February 16, 2022 | 11:07
MANILA, Philippines — The Supreme Court has ruled that Section 29 of the dreaded Anti-Terrorism Act of 2020, which allows for prolonged detention for up to 24 days with the written permission of a counsel, should not be declared invalid.
In its decision released on February 15, the SC said it would forward the arguments raised against Article 29, as the petitioners claimed that the fear of arbitrary arrest of suspected terrorists without judicial intervention or warrant “undermines freedom of expression, assembly and association, among others. constitutional rights”.
Specifically, the section reads as follows:
Notwithstanding the provisions of Article 125 of the Revised Penal Code to the contrary, any law enforcement or military officer, who, duly authorized in writing by the ATC, takes into custody a person suspected of having committed the ‘one of the acts defined and sanctioned under articles 4, 5, 6, 7, 8, 9, 10, 11 and 12 of this law, must, without incurring criminal liability for delay in the surrender of detainees to the authorities competent judicial authorities, hand over the said suspect person to the competent judicial authority within fourteen (14) calendar days from the moment when the said suspect was apprehended or arrested, detained and taken into custody by the police officer law enforcement or military personnel. The detention period may be extended up to a maximum period of (10) calendar days if it is determined that (1) further detention of the person(s) is necessary to preserve terrorism-related evidence or carry out the ‘investigation ; (2) the continued detention of the person(s) is necessary to prevent the commission of another act of terrorism; and (3) the investigation is conducted properly and without delay.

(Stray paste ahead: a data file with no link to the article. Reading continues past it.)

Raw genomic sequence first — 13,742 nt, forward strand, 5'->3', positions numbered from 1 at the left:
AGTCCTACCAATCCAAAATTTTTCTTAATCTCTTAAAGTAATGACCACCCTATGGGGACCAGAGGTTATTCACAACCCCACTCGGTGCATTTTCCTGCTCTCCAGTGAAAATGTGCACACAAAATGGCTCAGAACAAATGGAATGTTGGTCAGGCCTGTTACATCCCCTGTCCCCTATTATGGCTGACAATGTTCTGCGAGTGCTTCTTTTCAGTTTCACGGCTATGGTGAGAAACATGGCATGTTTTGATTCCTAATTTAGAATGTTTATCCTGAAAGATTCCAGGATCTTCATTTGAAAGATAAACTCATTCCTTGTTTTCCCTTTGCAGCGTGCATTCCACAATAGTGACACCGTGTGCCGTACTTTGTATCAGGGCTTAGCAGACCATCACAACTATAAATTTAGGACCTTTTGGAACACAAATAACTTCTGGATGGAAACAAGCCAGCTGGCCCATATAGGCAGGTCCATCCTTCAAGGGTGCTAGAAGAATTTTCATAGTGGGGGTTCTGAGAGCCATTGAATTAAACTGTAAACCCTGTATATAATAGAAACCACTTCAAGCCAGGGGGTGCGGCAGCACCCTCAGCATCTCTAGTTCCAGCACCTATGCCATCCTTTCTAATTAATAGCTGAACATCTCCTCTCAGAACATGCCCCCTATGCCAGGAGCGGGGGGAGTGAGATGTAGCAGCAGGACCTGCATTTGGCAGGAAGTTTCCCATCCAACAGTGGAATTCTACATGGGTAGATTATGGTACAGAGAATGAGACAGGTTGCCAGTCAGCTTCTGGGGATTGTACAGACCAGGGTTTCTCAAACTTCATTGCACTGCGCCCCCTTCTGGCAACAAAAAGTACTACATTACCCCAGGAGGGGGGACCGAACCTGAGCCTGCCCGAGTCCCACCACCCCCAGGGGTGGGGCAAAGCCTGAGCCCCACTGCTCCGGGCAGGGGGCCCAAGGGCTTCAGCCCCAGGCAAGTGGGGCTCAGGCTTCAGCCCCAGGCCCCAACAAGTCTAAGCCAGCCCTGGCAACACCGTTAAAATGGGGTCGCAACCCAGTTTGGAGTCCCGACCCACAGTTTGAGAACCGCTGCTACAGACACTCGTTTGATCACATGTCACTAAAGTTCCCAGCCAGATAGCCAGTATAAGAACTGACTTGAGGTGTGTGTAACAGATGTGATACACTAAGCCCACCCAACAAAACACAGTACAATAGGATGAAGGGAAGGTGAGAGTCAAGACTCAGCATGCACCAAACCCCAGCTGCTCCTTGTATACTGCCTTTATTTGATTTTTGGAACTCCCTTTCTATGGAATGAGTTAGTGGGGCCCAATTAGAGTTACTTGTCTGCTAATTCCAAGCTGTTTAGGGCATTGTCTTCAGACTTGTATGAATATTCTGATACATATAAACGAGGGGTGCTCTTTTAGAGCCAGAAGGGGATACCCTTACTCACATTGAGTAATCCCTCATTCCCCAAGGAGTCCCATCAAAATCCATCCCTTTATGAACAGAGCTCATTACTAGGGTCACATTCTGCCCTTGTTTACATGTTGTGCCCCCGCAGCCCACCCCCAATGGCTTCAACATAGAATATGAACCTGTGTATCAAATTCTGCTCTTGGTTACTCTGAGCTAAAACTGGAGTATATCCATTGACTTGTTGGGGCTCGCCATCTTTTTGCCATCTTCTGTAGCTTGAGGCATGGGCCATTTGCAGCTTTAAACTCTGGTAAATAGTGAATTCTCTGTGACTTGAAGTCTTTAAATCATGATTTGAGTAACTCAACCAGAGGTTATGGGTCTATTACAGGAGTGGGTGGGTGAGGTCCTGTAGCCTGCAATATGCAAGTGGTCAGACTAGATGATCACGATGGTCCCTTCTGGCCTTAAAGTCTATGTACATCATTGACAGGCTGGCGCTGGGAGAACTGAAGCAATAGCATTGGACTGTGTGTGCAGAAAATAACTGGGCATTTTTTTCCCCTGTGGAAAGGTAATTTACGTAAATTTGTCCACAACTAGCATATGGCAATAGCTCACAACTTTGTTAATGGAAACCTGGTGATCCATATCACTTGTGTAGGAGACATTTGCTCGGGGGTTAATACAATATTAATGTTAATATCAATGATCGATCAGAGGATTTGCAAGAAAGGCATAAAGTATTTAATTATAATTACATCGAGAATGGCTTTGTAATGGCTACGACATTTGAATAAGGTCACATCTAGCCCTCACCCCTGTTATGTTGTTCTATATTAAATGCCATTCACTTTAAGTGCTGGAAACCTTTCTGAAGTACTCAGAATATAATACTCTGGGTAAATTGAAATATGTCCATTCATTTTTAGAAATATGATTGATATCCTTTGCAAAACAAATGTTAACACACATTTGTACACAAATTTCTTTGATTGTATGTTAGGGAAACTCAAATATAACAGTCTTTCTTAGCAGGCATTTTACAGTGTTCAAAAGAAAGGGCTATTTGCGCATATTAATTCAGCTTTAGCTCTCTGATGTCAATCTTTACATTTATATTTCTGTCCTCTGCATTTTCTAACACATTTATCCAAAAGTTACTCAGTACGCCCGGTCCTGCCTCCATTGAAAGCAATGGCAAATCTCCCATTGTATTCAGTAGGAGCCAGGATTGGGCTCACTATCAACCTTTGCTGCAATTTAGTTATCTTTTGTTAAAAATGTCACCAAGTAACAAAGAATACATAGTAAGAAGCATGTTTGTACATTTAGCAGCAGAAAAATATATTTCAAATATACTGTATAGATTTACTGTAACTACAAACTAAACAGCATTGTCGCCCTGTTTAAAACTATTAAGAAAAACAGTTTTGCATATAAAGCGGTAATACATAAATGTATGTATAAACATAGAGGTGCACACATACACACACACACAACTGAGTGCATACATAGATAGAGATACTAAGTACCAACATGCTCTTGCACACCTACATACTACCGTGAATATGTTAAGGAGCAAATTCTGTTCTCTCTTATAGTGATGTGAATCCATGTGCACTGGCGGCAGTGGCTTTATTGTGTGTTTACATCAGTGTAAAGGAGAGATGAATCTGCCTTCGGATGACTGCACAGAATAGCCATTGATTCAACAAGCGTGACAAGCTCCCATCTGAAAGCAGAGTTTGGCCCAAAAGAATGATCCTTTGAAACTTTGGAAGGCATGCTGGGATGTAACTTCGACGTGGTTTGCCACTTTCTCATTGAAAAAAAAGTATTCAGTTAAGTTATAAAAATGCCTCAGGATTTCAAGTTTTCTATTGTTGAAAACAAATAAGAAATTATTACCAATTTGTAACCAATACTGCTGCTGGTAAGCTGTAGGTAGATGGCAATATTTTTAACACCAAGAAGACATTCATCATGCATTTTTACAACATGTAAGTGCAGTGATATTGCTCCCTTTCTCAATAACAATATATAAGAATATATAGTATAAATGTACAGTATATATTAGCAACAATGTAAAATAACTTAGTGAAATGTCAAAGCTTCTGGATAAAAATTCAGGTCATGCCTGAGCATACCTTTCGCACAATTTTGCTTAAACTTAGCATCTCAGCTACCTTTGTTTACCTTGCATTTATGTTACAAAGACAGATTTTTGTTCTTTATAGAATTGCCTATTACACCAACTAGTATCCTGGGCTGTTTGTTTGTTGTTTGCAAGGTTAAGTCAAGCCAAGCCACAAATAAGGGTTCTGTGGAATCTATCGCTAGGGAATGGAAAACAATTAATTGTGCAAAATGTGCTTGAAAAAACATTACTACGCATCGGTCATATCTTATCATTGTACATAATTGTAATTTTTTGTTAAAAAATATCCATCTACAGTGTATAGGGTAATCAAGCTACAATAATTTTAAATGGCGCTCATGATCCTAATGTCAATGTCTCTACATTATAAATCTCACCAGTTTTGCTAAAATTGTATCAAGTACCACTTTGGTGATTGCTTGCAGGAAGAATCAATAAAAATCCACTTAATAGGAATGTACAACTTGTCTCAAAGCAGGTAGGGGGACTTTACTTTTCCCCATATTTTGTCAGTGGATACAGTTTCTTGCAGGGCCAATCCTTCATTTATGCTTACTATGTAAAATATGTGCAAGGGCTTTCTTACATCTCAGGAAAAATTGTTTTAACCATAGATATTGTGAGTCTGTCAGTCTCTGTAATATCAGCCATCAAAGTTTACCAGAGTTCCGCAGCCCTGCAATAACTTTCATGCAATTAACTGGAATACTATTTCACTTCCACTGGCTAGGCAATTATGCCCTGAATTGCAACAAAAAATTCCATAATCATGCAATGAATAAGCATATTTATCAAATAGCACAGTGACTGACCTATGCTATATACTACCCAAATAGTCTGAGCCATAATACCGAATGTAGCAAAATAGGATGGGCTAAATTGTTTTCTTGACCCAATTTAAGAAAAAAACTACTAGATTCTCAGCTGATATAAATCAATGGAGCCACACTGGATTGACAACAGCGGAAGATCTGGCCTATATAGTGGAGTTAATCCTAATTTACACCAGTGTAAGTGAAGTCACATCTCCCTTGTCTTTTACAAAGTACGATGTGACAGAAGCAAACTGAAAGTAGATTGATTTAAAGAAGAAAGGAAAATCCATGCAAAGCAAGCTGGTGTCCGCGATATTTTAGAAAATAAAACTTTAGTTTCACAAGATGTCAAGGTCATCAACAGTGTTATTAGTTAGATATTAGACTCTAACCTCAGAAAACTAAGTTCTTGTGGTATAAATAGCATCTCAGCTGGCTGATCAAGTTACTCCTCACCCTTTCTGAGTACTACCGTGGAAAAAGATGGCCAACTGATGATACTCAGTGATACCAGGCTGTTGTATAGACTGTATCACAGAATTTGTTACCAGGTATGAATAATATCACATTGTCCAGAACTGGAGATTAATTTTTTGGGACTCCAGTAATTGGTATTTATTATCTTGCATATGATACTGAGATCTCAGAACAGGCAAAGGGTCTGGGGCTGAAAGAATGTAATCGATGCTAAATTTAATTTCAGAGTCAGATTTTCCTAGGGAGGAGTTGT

But ultimately, the SC concluded, “Under the auspices of this case and the reasoned constructions made by the Court here, Section 29 should not be struck down as invalid.”
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Arrest without warrant
The SC pointed out that the construction of the article states that law enforcement can arrest a person for acts defined or punished under Articles 4 to 12 – which define terrorism and other crimes – but only in the cases provided for in article 9.2 of the rules and regulations of application of the law. .
And the said rule mirrors the instances referred to in rule 113, section 5 of the Rules of Court, which only allows arrest without warrant in cases of flagrante delicto, arrest in pursuit and arrest of escapees. .
Once arrested under these circumstances, the person can be detained for up to 14 days if the Anti-Terrorism Council issues written permission. If the ATC does not issue the written permission, the arrested person must be brought before the judicial authority within the time specified in Article 125 of the revised Penal Code, the SC added.
According to art. 125 of the CPR, the authorities will not be charged with arbitrary detention if they hand over the suspect to the judicial authorities within specified time limits: For a person accused of a crime punishable by light penalties, 12 hours; 18 hours for crimes punishable by correctional penalties and 36 hours for crimes punishable by afflictive or capital punishment.
The SC also said that written authorization from the ATC authorizing extended detention will only be issued to a law enforcement officer if the person was arrested in circumstances permitting arrest without a warrant.